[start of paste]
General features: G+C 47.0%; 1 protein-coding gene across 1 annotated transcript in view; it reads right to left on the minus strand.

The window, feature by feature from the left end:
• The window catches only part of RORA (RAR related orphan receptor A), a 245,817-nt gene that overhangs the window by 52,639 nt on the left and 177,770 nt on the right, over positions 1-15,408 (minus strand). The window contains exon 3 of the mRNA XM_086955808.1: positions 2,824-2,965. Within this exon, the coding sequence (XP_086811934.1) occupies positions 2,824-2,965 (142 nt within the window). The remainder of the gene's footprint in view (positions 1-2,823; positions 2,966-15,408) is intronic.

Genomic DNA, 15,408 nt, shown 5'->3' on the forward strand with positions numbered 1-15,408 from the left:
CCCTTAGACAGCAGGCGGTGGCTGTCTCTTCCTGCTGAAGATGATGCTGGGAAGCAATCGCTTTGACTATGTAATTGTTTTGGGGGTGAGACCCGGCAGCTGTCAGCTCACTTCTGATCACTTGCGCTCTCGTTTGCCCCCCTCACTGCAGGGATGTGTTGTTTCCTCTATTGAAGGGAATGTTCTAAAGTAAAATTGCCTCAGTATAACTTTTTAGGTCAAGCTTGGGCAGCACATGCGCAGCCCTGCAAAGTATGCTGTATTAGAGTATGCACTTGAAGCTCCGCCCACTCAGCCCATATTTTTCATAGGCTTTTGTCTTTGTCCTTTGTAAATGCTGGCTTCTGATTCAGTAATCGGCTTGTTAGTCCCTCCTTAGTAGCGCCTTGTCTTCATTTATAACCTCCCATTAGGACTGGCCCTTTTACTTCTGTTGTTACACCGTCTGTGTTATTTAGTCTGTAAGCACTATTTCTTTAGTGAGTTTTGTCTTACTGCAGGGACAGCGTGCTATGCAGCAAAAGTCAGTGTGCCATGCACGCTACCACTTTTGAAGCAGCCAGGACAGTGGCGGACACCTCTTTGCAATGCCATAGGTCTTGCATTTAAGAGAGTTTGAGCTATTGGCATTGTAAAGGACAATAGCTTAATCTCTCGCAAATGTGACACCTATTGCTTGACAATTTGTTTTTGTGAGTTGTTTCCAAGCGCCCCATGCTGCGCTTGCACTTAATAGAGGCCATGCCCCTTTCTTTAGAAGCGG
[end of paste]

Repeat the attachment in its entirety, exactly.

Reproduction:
General features: G+C 47.0%; 1 protein-coding gene across 1 annotated transcript in view; it reads right to left on the minus strand.

The window, feature by feature from the left end:
• The window catches only part of RORA (RAR related orphan receptor A), a 245,817-nt gene that overhangs the window by 52,639 nt on the left and 177,770 nt on the right, over positions 1-15,408 (minus strand). The window contains exon 3 of the mRNA XM_086955808.1: positions 2,824-2,965. Within this exon, the coding sequence (XP_086811934.1) occupies positions 2,824-2,965 (142 nt within the window). The remainder of the gene's footprint in view (positions 1-2,823; positions 2,966-15,408) is intronic.

Genomic DNA, 15,408 nt, shown 5'->3' on the forward strand with positions numbered 1-15,408 from the left:
CCCTTAGACAGCAGGCGGTGGCTGTCTCTTCCTGCTGAAGATGATGCTGGGAAGCAATCGCTTTGACTATGTAATTGTTTTGGGGGTGAGACCCGGCAGCTGTCAGCTCACTTCTGATCACTTGCGCTCTCGTTTGCCCCCCTCACTGCAGGGATGTGTTGTTTCCTCTATTGAAGGGAATGTTCTAAAGTAAAATTGCCTCAGTATAACTTTTTAGGTCAAGCTTGGGCAGCACATGCGCAGCCCTGCAAAGTATGCTGTATTAGAGTATGCACTTGAAGCTCCGCCCACTCAGCCCATATTTTTCATAGGCTTTTGTCTTTGTCCTTTGTAAATGCTGGCTTCTGATTCAGTAATCGGCTTGTTAGTCCCTCCTTAGTAGCGCCTTGTCTTCATTTATAACCTCCCATTAGGACTGGCCCTTTTACTTCTGTTGTTACACCGTCTGTGTTATTTAGTCTGTAAGCACTATTTCTTTAGTGAGTTTTGTCTTACTGCAGGGACAGCGTGCTATGCAGCAAAAGTCAGTGTGCCATGCACGCTACCACTTTTGAAGCAGCCAGGACAGTGGCGGACACCTCTTTGCAATGCCATAGGTCTTGCATTTAAGAGAGTTTGAGCTATTGGCATTGTAAAGGACAATAGCTTAATCTCTCGCAAATGTGACACCTATTGCTTGACAATTTGTTTTTGTGAGTTGTTTCCAAGCGCCCCATGCTGCGCTTGCACTTAATAGAGGCCATGCCCCTTTCTTTAGAAGCGG